Four Calling Birds

Welcome  We are down to our final four days in our series The Twelve Days of Christmas.  Maybe you’ve learned some interesting trivia along the way or maybe you’ve at least pondered the lyrics.  But here’s something I have noticed.  I have not heard this Christmas carol one single time this season.  I may have missed it at some point, or maybe it’s just not as popular as it once was.  Anyway, we’re going to turn the bird into a burger for today’s recipe, so I hope you stick around ’til the end, and remember to check in tomorrow for a Triple Tuesday! Note–I may receive a small compensation from affiliate links seen in this blog post.  For further information, please see my Terms and Disclosure page.

Food For Thought  Growing up, I always thought the “calling birds” meant they were singing, because that’s what birds do, right?  I discovered last week that this is an American mis-pronounciation and was actually supposed to be “four colly birds,” which is referring to a type of European black bird.  Well, if the information I found last week was true regarding the first seven days’ gifts meant to be eaten at a holiday feast, I wondered, did they eat black birds?  I’m not sure I’ve ever heard of black birds being eaten before, although there is an old saying “four and twenty blackbirds baked in a pie.”  So we end up back where we started from…are the birds given as feast gifts, given randomly, or are they religiously symbolic?  If the religious symbolism is true, then our four calling birds are referring to the gospels of Matthew, Mark, Luke, and John.

Black birds aren’t very exciting, though, are they?  They don’t hold the majesty of, say, a bald eagle.  They’re not well-known for their song, but more as a garden and yard pest.  They aren’t even as intriguing as a flamingo on its spindly pink leg or a penguin that possesses feathers, but does not fly.  Yet black birds have found their way into stories, songs, legends and rhymes for centuries.  They must hold meaning for someone.  I’d like to apply a personal lesson here.  We are not all destined to be a majestic eagle.  We do not all have the beautiful voice of a sweet song bird.  We do not all possess the exquisite beauty of a peacock.  Not all of us will be carried on through legends and stories, like the swans.  No, some of us, like the birds, are strictly utilitarian.  Chickens provide meat and/or eggs.  Birds provide great insect control and natural fertilizer, but that’s not very glamourous.  Buzzards and vultures are some of God’s homeliest creatures, yet they serve a very important purpose for the world.  I have recently contemplated how God creates all of us with unique features and talents, although not always prized or recognized, and not always in the most stylish package.  Some of us, and I’m really speaking to myself here, will have to settle for being a less fashionable creature.  I can really get myself down in a pity party if I let myself, thinking of all the things I could be, if only….but it’s time to accept who I am as God made me.  If I trust God and His plan and purpose, that means I also need to accept who I am and the talents He gave me.  I can carry out my intended purpose without being praised for beauty, intrigue, strength, or dazzle.  I know so many older adults that place bird feeders around their homes so they can watch all types of birds come up to feed.  They’re not watching birds of grandeur, but small birds like chickadees, finches, and thrushes, yet getting incredible joy from the experience.  So, no matter how small, or seemingly insignificant, each and every one of us can serve a purpose, carry out our intended plan, and even bring joy to others along the way.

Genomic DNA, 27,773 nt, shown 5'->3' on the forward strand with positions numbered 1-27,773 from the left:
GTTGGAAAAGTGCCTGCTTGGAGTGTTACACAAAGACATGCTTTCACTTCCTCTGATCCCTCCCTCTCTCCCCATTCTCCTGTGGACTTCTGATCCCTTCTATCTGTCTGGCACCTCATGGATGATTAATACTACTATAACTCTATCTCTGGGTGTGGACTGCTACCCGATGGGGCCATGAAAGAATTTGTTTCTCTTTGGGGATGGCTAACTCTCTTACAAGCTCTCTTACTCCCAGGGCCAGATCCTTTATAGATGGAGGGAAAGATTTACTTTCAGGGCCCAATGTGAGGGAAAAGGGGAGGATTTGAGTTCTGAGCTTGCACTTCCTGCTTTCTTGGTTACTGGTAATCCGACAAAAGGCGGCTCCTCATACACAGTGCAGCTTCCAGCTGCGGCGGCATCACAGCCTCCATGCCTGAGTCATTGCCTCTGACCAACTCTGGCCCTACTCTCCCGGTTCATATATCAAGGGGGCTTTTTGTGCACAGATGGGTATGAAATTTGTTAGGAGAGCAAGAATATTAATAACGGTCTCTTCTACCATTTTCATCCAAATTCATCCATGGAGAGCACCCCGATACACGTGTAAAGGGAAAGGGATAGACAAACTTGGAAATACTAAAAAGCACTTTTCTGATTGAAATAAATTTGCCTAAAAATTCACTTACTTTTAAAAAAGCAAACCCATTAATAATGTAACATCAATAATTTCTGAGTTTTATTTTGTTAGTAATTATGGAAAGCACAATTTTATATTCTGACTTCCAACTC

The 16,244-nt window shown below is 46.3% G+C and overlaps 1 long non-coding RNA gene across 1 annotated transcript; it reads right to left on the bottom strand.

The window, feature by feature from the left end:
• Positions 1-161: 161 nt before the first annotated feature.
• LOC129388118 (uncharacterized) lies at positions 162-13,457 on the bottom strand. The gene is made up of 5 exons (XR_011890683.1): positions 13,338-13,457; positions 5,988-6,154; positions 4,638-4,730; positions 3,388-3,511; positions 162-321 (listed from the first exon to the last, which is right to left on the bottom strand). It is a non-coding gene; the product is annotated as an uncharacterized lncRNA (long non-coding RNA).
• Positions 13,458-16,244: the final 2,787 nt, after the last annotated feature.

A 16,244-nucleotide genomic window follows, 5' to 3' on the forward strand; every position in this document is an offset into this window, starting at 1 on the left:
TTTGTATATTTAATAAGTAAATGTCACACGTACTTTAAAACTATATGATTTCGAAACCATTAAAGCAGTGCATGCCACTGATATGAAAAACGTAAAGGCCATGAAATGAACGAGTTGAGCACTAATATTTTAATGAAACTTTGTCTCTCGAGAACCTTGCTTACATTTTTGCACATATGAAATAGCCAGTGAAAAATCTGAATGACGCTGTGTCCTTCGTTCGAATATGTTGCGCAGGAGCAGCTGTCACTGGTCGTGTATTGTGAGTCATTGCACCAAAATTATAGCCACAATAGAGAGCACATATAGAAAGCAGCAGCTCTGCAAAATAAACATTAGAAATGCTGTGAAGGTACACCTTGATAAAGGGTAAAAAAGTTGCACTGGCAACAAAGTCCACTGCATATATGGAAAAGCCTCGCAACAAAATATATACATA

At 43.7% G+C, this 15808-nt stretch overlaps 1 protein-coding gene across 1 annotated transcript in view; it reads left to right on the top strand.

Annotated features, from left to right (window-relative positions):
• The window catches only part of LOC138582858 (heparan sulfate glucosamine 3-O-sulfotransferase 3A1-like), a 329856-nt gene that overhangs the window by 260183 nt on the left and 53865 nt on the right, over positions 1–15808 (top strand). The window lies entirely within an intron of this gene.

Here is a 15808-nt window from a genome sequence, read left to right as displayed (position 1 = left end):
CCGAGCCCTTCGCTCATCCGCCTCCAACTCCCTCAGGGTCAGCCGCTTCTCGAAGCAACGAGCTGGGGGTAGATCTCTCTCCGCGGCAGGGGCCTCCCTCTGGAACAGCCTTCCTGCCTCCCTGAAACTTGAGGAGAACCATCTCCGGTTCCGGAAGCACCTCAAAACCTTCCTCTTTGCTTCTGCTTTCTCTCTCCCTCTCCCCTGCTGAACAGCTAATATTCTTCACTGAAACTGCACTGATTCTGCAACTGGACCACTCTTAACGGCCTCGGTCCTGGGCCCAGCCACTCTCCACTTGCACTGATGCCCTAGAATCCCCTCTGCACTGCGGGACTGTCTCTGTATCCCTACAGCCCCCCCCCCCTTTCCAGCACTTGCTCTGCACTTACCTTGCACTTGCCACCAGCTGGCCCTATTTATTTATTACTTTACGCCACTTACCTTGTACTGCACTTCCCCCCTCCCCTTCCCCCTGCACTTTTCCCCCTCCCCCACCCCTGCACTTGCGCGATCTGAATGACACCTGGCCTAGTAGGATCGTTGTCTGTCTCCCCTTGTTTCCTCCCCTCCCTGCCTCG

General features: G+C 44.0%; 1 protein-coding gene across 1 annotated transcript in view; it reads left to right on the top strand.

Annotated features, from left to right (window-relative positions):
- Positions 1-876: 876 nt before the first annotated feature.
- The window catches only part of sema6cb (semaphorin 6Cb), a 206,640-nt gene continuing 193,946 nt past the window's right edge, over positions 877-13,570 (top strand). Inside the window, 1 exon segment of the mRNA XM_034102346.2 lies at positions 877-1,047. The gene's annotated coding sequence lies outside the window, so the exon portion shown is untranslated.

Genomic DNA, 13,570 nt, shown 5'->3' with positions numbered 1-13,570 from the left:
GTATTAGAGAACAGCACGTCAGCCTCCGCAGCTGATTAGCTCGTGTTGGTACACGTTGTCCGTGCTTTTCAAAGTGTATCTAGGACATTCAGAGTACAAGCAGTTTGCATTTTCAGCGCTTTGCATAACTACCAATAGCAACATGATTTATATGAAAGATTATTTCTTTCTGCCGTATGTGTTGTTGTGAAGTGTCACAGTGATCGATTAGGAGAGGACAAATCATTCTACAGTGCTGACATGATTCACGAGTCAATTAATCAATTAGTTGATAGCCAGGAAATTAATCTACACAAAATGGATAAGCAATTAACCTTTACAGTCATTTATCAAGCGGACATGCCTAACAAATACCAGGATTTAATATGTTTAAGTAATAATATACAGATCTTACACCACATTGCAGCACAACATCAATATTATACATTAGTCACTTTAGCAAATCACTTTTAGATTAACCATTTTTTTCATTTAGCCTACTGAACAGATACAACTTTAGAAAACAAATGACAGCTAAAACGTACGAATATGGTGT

Today’s Scriptures  I find it beneficial to read 1 Corinthians chapter 12 when I am struggling with the idea of not having talents or being “good enough” to contribute to the rest of the world.  I encourage you to read the entire chapter when you have a chance.  I am going to share verses 4 through 7 here.

Today’s Recipe  When I was growing up, turkey was reserved for holidays, typically.  Thanksgiving, Christmas, and Easter included turkey and ham feasts, and on rare occasion we would get sliced turkey from the deli for lunches.  Now, turkey options abound year around.  You can have a traditional turkey to roast, but you can also have a turkey breast, turkey tenderloin, turkey sausages and turkey burger.  In fact, I would say at our house we eat almost as much turkey as chicken now, and we likely eat more turkey than beef.  With turkey becoming more convenient and affordable, I come up with lots of ways to serve it to my family.  So today’s recipe is a simple Taco Ranch Turkey Burger.

Taco Ranch Turkey Burgers
An easy way to use convenient and affordable ground turkey.

Taco Ranch Turkey Burgers (serves 6)

  • 1 1/2 lbs ground turkey
  • 1 pkg taco seasoning
  • 1 pkg ranch dressing mix
  • 6 slices pepper jack cheese
  • 6 hamburger buns
  • 1 pkg guacamole (I like Wholly Guacamole)
  • 6 slices red onion (if desired)

Mix ground turkey with seasoning mixes in large bowl.  Spray a nonstick skillet with cooking spray and turn to medium heat.  When skillet is hot, shape meat into 6 1/4-lb patties and place in skillet.  Do not crowd pan, if necessary cook in batches.  Turn burgers after 4-5 minutes.  Cook an additional 4-5 minutes and top with cheese slices.  Serve on hamburger buns with guacamole and red onion, if desired.

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